Alaskans are incredibly fortunate to live in one of the most beautiful places on Earth. Alaskan women are lucky to have such a strong, supportive community for women’s cycling.
There are many women-specific events. The upcoming Bike for Women sold out in just over 17 hours this year, a new record! The road race division of the Arctic Bike Club hosts a women-only race series annually (mark the June 12-19 Pocketful of Posies on your calendars now). The Gold Nugget Triathlon sells out every year in minutes.
Why ride in women only events?
Events like these are so popular because Alaska’s women are adventurous, strong, and so exceptional at supporting each other. At every triathlon or cycling event, you see strong, inspiring, determined, incredible women, having fun and doing amazing things with their healthy bodies while encouraging each other.
According to local cyclist and ABC-road committee member, Kelsey Tranel, “Women race more calmly then men and are incredibly supportive. I learn so much… from the more experienced women.”
Women Specific Cycling Gear
Female bodies are different from male bodies. Differences in bodies translate to differences in gear. For the most comfortable ride, invest in women’s padded cycling shorts or pants with chamois. Chamois reduces unpleasant chafing during rides. The slight differences in the structure and padding of women’s shorts will improve riding comfort. Wear your bike shorts “commando,” and they’ll do their job better.
Just as women come in a beautiful range of shape and sizes, so do women’s hips and “sit bones” (those bones that are poking down when you sit). Your bicycle and your bike seat should both be the right size for you. Proper sizing considers your height, torso length, and your hip and the size of those sit bones. If you find the right-sized seat, it will make all the difference for how your ride feels after a few miles. As strange as it sounds, your local bike shop will help you measure your sit bones and help you find the perfect size seat for your tush.
Women’s bicycles are shaped and sized differently to accommodate these body size and shape differences. Obviously this is not a ‘one size fits all’ situation, and the best thing you can do is try a variety of bikes and see what fits right and what feels right. Some women can comfortably ride on a “man’s bike” and some women have more success with a women-specific bike. Often friends and family will let you try out their bike to see if it works for you. Local bike shops offer rentals, if you’re trying to decide whether to commit to a purchase. And any local bike shop will be able to get you started with an approximate bike size.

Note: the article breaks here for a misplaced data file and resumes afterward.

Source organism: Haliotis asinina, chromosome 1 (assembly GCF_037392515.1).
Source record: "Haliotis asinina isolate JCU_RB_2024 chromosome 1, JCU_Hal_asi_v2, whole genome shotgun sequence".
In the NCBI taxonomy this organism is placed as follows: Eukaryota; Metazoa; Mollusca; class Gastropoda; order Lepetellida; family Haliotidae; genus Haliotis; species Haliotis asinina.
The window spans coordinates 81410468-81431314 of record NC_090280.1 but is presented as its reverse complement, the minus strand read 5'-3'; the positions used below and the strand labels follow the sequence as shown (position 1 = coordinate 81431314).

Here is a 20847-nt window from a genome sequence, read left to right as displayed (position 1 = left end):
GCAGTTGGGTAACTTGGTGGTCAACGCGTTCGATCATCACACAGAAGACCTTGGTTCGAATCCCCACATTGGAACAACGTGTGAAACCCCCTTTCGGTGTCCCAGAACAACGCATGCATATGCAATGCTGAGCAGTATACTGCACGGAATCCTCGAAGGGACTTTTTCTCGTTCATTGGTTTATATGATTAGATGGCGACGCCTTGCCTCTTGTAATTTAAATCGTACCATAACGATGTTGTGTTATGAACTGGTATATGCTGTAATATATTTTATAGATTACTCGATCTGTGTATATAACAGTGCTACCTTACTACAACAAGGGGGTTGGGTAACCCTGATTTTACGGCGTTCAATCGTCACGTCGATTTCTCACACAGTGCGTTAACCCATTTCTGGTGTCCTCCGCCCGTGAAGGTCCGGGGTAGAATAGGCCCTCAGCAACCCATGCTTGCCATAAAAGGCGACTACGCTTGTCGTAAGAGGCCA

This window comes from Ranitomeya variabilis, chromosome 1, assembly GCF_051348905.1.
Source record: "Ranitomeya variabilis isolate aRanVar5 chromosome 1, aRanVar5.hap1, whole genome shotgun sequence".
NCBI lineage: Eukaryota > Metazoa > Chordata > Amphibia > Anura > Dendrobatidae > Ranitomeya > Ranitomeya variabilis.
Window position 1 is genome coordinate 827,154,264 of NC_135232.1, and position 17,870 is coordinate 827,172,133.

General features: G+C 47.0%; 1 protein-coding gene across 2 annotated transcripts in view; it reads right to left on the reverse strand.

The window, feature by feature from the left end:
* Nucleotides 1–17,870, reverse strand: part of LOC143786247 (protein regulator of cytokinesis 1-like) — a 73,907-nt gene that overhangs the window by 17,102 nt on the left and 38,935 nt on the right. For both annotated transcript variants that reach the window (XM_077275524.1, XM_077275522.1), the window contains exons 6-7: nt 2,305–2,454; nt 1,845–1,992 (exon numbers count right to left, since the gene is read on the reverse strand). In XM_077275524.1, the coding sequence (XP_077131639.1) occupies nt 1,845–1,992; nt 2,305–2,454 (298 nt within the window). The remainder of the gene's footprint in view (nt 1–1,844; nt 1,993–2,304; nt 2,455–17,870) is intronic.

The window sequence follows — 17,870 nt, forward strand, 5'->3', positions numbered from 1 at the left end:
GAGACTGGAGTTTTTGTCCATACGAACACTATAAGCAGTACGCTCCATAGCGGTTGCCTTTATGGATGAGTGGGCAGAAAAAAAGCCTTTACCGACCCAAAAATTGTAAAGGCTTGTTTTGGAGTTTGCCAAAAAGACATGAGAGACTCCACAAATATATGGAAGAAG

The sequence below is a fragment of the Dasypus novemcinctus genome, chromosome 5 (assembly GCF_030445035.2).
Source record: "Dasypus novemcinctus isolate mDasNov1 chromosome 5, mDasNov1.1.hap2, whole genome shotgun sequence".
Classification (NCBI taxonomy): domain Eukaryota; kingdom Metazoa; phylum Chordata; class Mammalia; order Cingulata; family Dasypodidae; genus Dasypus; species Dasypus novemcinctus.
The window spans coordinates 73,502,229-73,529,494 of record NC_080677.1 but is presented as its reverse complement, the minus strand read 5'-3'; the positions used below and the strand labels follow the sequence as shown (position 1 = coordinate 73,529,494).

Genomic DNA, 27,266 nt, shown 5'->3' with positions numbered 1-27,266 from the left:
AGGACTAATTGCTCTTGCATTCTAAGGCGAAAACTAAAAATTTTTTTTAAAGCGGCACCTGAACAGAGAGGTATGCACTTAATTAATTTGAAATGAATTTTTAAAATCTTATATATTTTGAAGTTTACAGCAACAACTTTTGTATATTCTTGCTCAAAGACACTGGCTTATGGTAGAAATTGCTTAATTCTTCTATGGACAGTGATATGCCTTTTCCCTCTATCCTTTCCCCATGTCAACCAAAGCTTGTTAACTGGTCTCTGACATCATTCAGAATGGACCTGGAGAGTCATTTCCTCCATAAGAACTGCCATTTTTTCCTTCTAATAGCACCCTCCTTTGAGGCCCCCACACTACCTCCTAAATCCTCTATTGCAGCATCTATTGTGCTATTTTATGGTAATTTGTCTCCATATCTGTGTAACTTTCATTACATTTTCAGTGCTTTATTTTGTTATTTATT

Consider investing in a bike jersey or two. Fitted women’s bike jerseys are a better shape for many women’s bodies (it’s all about the hips, isn’t it?!). A women’s cut in the top helps it stay put where it should. Jerseys also come in cute colors and patterns and typically have a ton of handy, awesome pockets which can make them useful for other outdoor activities too.
Picking a helmet is mostly about size and comfort. Some women’s helmets even come shaped for a ponytail. Make sure to look for something that fits you correctly, ask for help for sizing. A helmet that is not properly sized can do more harm than good.
Finding a female cycling buddy
You don’t need anyone to tell you that you are more likely to stick with an activity if you are doing it with a friend. Cycling buddies are no exception. A good cycling buddy will hold you accountable, push you, help you grow, support you, teach you, and allow you to do the same for them. If you are looking for a supportive group, check out arcticroad.org for upcoming events.
Emma Haddix is an attorney who was born and raised in Anchorage. When she’s not chasing her toddler she is working, trying to fit workouts in, and hunting for the best gluten free cupcake. To reach Emma, email: email@example.com